Born in Richmond, Surrey, in 1913, Frederick (also known as Freddy or Fred) Gore was the son of artist Spencer Gore, a leading member of the Camden Town school of painting. Frederick never knew his father, who died in 1914 only a few months after his son’s birth, but he was very proud of his reputation and considered him an influence on his own work. While reading classics at Trinity College, Oxford, Frederick Gore was also studying at the Ruskin school of art. He soon decided on art as a career. His mother had been a dancer, and he was devoted to Russian folk dancing, being a valued member of the Balalaika dance group for many years. He considered dancing and painting to be his two great loves.
Frederick loved to paint in the open air, and travelled extensively to find the perfect locations. He had a long association with the Royal Academy, and was appointed chairman of the academy’s exhibition committee between 1976 to 1987.He died on the 31st August 2009.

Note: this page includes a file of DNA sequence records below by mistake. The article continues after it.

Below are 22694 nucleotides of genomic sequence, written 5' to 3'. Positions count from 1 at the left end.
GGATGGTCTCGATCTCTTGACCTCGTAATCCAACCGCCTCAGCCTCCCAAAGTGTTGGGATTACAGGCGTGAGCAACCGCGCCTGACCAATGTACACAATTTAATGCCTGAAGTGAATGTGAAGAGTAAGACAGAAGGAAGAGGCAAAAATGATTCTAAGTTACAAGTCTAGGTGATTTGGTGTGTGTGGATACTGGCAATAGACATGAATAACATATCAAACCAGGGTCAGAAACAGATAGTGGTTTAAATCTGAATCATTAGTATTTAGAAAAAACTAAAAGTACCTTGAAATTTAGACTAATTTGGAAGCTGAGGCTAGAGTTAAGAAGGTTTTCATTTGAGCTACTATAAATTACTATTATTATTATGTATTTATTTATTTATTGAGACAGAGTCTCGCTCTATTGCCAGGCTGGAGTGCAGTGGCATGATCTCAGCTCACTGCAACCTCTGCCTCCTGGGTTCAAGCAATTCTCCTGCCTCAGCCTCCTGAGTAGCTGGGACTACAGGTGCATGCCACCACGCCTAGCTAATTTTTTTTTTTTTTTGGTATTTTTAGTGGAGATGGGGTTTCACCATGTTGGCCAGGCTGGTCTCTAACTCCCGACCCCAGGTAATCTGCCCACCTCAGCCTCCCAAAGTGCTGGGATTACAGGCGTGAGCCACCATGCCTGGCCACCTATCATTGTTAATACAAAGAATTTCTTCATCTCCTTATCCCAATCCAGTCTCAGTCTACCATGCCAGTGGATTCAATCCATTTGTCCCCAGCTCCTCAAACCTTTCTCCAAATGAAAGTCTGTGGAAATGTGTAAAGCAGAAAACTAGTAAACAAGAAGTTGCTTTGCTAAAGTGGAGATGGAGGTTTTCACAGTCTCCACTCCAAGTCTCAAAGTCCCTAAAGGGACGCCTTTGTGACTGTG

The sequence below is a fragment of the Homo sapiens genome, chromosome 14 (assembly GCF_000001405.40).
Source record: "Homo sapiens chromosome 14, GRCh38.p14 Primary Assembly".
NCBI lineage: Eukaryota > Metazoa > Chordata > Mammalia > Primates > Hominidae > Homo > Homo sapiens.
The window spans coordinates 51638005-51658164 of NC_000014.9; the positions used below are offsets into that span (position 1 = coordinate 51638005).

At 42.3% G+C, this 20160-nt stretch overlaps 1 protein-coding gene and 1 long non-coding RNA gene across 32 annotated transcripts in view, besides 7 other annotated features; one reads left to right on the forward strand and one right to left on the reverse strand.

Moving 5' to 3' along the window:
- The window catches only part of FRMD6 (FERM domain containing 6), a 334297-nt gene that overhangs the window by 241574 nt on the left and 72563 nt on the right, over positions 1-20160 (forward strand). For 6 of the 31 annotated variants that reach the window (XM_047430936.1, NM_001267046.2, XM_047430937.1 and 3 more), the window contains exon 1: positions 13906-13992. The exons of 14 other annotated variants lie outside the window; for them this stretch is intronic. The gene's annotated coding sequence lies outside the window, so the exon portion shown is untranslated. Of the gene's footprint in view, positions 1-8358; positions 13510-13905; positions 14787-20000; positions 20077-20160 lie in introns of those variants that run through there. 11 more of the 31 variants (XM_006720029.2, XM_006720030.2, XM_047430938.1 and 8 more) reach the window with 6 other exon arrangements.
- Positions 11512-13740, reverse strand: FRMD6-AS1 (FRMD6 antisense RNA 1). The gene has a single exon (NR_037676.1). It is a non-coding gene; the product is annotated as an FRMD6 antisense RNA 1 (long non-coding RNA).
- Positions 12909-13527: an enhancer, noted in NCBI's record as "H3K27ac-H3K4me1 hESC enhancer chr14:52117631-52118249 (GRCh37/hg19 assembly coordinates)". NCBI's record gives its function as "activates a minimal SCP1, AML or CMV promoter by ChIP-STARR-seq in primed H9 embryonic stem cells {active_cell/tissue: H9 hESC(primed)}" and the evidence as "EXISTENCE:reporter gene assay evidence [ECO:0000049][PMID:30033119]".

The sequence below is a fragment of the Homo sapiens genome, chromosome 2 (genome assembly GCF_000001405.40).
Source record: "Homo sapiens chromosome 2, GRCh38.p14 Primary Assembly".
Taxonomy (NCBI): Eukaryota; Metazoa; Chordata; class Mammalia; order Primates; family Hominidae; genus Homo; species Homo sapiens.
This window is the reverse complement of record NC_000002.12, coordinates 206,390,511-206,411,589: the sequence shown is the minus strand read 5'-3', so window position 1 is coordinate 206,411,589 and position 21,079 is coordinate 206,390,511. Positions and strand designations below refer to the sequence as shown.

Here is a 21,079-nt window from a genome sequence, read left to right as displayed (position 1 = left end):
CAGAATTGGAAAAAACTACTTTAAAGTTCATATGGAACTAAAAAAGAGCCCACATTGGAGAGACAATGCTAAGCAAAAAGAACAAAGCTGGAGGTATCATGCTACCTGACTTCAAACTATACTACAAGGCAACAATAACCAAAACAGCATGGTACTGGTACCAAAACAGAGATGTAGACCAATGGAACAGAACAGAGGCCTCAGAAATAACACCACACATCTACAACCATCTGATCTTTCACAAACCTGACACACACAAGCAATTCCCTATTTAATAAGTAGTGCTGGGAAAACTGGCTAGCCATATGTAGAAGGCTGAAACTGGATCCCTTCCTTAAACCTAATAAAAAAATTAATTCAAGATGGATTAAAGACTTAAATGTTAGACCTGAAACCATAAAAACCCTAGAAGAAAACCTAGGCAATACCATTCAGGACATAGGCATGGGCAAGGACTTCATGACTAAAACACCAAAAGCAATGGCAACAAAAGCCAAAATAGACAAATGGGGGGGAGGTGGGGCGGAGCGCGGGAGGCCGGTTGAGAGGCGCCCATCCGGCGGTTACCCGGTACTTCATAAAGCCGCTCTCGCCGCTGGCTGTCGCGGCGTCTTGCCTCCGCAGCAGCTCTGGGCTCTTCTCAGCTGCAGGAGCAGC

Frederick Gore is best known as a landscape painter, but he was also influenced by post-impressionist and abstract styles. His richly-coloured Mediterranean scenes in a post-impressionist style are amongst the most typical and sought after of his work, and also of interest are scenes painted in Greece which he first visited in the 1930s. He made the first of many visits to New York in 1980, and there’s a buoyant market for his strong, bold documentations of contemporary life in the USA. As with all artwork, the value of Frederick Gore’s work varies a little according to the provenance, media, size and subject matter. At Peter Wilson’s, our in-house expert Stephen Sparrow has years of experience in assessing and valuing Frederick Gore’s paintings, so do get in touch if you’d like to learn more about a piece you own, or discuss a potential sale or valuation.
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